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Hydroponic Garden provides farm-fresh produce for Amalie Arena

by Bryan Burns / Tampa Bay Lightning

Adjacent to the players’ parking lot at Amalie Arena and next to an industrial-looking area with a chilled water storage tank, electrical servers and boilers, a 14-by-80 foot wooden deck hovers 20 feet above a grouping of large, black pipes that run from a pair of cooling towers into the arena.

On top of the deck, stacks of white pots, seven pots high in some places, are lined up neatly into four rows.

In each pot, a different herb or vegetable grows. One stack has long vines spilling out of the sides, tiny cucumbers early in the growing season interspersed throughout. Another stack is punctuated by the unmistakable smell of fresh rosemary.

PVC pipe an inch in diameter runs above the row and down through each stack providing water and nutrients to the plants.

In an area Lightning staffers once branded the Rock Garden due to the copious amount of gravel on the ground between the industrial machinery, the Tampa Bay Lightning have turned an eyesore into an innovation.

Over the summer, Amalie Arena general manager Darryl Benge began brainstorming ways the facility could improve the level of food and beverage quality throughout the organization. During one of his chats with Lightning vice president of guest experience Mary Milne, Benge learned that Milne had started purchasing hydroponically-grown vegetables from Urban Oasis, a local farm on Linebaugh Avenue.

Milne, in fact, was so impressed with the quality of produce being grown, she decided to build her own hydroponic system in her backyard.

Benge was intrigued.

And inspired.

He started searching for space around Amalie Arena where a hydroponic garden might fit.

“(The garden) kind of goes in line with being best in class and having something that differentiates us between Raymond James Stadium and Tropicana Field and the (MidFlorida Credit Union) Amphitheatre,” Benge said. “In talking with the culinary side of it, it’s like, ‘What can we do?’”

At first, Benge searched for an area that the public would be able to view so fans could see the produce they would eventually be consuming. But, with land around the arena in short supply, that idea wasn’t feasible.

“We just didn’t find anything on the exterior of the building that was visible by the public that would look good and feel right,” he said.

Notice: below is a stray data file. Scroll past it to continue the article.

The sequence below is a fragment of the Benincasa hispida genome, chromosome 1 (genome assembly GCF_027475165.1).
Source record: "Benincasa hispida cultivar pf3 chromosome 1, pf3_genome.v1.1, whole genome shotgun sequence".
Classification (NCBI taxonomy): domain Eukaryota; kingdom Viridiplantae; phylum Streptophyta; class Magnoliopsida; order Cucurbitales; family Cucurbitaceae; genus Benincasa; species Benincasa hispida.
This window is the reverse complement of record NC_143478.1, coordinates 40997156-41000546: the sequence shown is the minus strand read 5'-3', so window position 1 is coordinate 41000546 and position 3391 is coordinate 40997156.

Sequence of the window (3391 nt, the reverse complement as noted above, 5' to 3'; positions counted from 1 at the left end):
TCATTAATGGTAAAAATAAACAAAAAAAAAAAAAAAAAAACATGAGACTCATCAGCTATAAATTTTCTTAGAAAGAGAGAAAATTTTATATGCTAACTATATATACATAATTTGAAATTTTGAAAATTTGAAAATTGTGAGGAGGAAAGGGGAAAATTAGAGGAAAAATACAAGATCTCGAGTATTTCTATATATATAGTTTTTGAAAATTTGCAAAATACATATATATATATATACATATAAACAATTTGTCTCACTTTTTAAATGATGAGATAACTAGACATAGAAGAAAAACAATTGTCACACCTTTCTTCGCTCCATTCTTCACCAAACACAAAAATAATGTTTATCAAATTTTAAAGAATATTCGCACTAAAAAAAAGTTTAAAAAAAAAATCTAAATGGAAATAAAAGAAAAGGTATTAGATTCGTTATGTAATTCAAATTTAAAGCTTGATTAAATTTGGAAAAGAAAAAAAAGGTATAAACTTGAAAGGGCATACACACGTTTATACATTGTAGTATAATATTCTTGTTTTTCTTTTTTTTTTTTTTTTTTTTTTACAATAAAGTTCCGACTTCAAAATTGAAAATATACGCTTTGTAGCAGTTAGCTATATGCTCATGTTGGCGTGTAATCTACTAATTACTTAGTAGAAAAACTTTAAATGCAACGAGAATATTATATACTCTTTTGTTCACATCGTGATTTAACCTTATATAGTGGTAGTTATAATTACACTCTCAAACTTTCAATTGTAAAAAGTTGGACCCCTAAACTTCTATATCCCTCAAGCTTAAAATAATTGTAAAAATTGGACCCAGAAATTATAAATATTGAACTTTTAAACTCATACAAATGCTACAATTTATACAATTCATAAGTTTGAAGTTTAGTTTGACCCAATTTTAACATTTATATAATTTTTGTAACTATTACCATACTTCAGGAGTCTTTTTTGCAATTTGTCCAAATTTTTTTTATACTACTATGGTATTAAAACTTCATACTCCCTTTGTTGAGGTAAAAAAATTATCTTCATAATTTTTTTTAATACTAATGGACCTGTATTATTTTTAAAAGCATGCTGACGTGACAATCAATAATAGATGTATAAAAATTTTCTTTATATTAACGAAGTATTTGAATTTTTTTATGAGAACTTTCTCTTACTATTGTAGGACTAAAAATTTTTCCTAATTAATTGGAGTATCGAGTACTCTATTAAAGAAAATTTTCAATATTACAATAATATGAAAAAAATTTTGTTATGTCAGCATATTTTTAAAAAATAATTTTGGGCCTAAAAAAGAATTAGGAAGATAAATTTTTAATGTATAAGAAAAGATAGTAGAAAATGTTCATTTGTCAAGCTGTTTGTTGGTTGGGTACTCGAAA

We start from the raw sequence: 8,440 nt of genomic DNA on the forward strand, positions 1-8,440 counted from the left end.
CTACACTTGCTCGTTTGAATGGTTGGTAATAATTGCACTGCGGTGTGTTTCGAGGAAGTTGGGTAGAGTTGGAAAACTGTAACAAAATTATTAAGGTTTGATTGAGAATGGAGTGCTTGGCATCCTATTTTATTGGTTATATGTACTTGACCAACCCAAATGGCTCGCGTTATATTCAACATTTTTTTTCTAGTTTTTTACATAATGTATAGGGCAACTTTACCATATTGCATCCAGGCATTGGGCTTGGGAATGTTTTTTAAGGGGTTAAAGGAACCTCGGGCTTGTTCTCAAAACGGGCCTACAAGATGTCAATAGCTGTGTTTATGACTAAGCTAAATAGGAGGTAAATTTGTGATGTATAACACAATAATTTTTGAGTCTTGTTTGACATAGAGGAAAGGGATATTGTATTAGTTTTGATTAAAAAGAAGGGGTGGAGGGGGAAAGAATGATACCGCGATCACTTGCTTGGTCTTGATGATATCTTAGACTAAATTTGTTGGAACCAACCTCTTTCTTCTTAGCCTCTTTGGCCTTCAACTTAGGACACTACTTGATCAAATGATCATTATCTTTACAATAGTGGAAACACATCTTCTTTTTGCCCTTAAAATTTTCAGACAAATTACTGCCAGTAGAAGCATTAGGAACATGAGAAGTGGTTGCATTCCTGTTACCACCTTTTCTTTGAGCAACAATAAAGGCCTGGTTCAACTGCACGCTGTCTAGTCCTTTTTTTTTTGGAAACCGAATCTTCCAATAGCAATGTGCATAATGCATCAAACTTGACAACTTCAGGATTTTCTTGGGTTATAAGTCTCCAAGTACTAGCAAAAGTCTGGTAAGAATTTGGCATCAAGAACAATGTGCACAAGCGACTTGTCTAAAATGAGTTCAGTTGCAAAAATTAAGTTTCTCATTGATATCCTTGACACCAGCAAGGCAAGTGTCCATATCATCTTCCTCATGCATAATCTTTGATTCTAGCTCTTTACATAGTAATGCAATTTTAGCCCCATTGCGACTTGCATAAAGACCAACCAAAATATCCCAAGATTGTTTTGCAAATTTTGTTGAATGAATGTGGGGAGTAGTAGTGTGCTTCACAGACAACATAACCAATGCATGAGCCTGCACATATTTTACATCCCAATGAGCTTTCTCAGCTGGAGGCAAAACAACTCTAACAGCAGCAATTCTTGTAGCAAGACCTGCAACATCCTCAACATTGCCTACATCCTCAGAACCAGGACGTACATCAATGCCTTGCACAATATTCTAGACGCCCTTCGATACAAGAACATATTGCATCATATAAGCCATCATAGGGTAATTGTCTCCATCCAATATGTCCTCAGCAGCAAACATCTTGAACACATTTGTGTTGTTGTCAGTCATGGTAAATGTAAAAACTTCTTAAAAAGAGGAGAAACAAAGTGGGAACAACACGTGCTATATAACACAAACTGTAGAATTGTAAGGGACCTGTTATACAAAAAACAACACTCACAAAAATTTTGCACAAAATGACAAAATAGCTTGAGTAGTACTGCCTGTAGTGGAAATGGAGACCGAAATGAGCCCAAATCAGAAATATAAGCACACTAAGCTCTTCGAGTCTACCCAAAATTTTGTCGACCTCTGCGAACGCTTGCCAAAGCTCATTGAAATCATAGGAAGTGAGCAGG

An under-utilized, fenced-in area where Lightning players park their cars was an attractive option, but a deck would have to be built to raise the garden high over the industrial equipment also occupying the space.

“Once we figured that we had the space but needed to build a deck, it wasn’t as hard as we thought,” Benge said.

That summer, the arena hosted the District Convention of Jehovah’s Witnesses. The religious group offered to help with maintenance and construction projects around the building in return for a reduced rental rate.

Benge took the group up on its offer and purchased the necessary materials.

“They came in, and, in two weekends, built the deck for us,” he said.

Urban Oasis assisted with the installation of the hydroponic growing system. Plants went in the soil -- which actually isn’t soil at all but a dirt-like growing medium that does not restrict root growth – in mid-August and plants were harvested in mid-September, in time for the Lightning season opener on October 9.

Herbs and vegetables being grown include: butter leaf lettuce, red leaf lettuce, romaine, tomatoes, cucumbers, squash, micro green mix, arugula, spinach, turnips, eggplant, basil, cilantro, lemon balm, dill and rosemary.

“We’re going to start growing strawberries here in the very near future too,” Benge said.

In all, the hydroponic garden takes up only 1,120 square feet (.026 acres) of space but has the growing capacity of an acre thanks to the vertical stack farming. Depending on the plant, it takes six to eight weeks for full maturity. The area underneath the deck can be utilized for storage as well.

“We’ll plant a few stacks of new stuff every week so we have a consistent growing season,” Benge said. “We’re in Florida, which pretty much means you can grow year round. And actually the time of year we struggle for growing is during the summer months, but that’s during a lower event base for us.”

Right now, the hydroponically-grown produce is used in premium areas such as the Chase Club and Firestick Grill. Plans are to incorporate the food into player meals.

The hydroponic garden uses a closed system for watering and fertilization, which means all water and nutrients not used by the plants or lost to evaporation are returned to the tanks below the deck and used in the next watering.

“I’m really excited about (the garden) because if you think about it, everybody is starting to go back to growing their own vegetables,” Benge said. “When you taste a fresh vegetable, it just has a better taste and quality than something that’s store bought and been frozen or refrigerated for a period of time before it arrives. Being able to provide our fans with that high-quality product, I think, differentiates us. It’s also what more people are starting to expect.”

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